Associate Professor

E-mail: bsafiejko@ou.edu

Office Phone: (405) 325-6192

RM/Lab: RH 261/310





Histology ZOO 4244

Cellular Pathology ZOO 4970/5970

Cell Biology ZOO 3113


Research Interests

My research focuses on cellular mechanisms of wound healing and the role of cell motility and the cytoskeleton in this process. Cell migration, proliferation, formation and disassembly of cell-substratum adhesions are essential events in wound healing. In the in vivo state, several types of cells and components of extracellular matrix (ECM) are involved in the wound healing process. Fibroblasts play a number of important roles in wound healing – they migrate into the wound, proliferate, synthesize components of ECM and contribute greatly to wound closure and tissue remodeling by exerting contractile forces on ECM fibers. Cytoskeleton plays an essential role in cell motility and contributes to the formation of adhesions. Cellular migration and rapid proliferation are dependent on the presence of chemotactic and mitogenic agents that attract cells to the wound space and stimulate cell division in the wound microenvironment.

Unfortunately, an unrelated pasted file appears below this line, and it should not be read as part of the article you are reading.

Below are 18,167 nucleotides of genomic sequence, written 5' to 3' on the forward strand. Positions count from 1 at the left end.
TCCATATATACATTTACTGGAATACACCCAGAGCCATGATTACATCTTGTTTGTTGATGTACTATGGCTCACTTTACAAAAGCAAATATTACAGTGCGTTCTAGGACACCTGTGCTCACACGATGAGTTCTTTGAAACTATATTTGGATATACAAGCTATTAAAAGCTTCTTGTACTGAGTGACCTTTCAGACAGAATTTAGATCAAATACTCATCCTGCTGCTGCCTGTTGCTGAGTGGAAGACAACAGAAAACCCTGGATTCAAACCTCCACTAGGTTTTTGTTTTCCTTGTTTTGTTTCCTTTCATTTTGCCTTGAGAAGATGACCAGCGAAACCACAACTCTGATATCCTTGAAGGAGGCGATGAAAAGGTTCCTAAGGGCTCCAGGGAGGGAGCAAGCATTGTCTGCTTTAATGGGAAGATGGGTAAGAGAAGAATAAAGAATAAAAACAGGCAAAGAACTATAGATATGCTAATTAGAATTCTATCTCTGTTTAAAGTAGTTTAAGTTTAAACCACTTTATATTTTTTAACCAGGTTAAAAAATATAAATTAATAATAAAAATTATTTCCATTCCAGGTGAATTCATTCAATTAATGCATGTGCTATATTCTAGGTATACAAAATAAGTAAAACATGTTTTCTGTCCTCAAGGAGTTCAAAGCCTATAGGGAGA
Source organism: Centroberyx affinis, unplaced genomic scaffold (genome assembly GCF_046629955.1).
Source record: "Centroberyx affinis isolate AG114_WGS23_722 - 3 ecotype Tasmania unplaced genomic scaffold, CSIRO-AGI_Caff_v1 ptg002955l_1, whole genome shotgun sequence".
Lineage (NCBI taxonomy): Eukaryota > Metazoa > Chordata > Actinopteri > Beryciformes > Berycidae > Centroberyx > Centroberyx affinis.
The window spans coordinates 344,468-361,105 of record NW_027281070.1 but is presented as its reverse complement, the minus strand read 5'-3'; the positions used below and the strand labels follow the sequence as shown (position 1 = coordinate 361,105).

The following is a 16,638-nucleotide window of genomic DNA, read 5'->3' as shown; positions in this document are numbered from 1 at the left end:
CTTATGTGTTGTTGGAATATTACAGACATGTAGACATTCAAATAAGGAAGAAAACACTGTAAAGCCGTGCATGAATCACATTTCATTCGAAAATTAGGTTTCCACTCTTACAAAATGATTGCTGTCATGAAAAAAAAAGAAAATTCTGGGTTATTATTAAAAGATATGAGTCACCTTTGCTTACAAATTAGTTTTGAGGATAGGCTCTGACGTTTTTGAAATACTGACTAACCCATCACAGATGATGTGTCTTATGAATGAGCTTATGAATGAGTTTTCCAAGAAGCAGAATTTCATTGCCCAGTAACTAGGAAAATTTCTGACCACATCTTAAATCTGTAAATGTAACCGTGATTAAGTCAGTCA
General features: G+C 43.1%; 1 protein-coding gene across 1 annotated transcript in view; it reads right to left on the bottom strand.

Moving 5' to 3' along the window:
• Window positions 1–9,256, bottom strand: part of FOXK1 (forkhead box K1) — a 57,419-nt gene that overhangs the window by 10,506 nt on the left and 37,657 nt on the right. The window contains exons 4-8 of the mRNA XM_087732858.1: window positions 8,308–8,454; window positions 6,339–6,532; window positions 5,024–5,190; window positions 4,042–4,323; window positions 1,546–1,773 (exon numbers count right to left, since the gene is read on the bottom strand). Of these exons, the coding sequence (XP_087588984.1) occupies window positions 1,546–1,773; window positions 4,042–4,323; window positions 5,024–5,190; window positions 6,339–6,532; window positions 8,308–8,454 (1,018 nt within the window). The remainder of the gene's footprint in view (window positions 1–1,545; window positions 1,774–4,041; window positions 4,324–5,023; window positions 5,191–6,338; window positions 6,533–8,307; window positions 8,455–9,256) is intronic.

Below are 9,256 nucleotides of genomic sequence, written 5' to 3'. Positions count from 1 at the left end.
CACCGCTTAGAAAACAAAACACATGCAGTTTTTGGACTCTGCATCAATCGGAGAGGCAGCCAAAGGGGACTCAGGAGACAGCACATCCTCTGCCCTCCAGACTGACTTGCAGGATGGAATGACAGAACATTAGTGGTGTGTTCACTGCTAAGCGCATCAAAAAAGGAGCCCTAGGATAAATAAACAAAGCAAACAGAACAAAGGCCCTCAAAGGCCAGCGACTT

The wound healing is highly impaired in diabetics. I am interested in studying the effects of hyperglycemic conditions (similar to those present in diabetic state) on wound healing in vitro. Cell migration, proliferation, formation and disassembly of cell-substratum adhesions and organization of the cytoskeleton are studied in physiologic and diabetic conditions using in vitro wound models (cells grown as monolayer and cells cultured in a reconstituted matrix closely resembling the wound environment in vivo). Also effects of specific growth factors and cytokines on the dynamics of wound healing are studied using these models.
One of the major complications of diabetes mellitus is increased incidence and severity of periodontitis. Oral bacteria and their products (toxins, lipopolysaccharides, gingipains) are present and have impact on the behavior of cells within the periodontium. One of the ongoing projects is focused on the effects of bacterial products on wound healing and cell motility using in vitro model.
I am also interested in improving and developing new methods of specimen preparation for fluorescence, light, and high resolution scanning and transmission electron microscopy.

Distribution of vinculin (red) and F-actin (green) in human gingival fibroblast


Selected publications: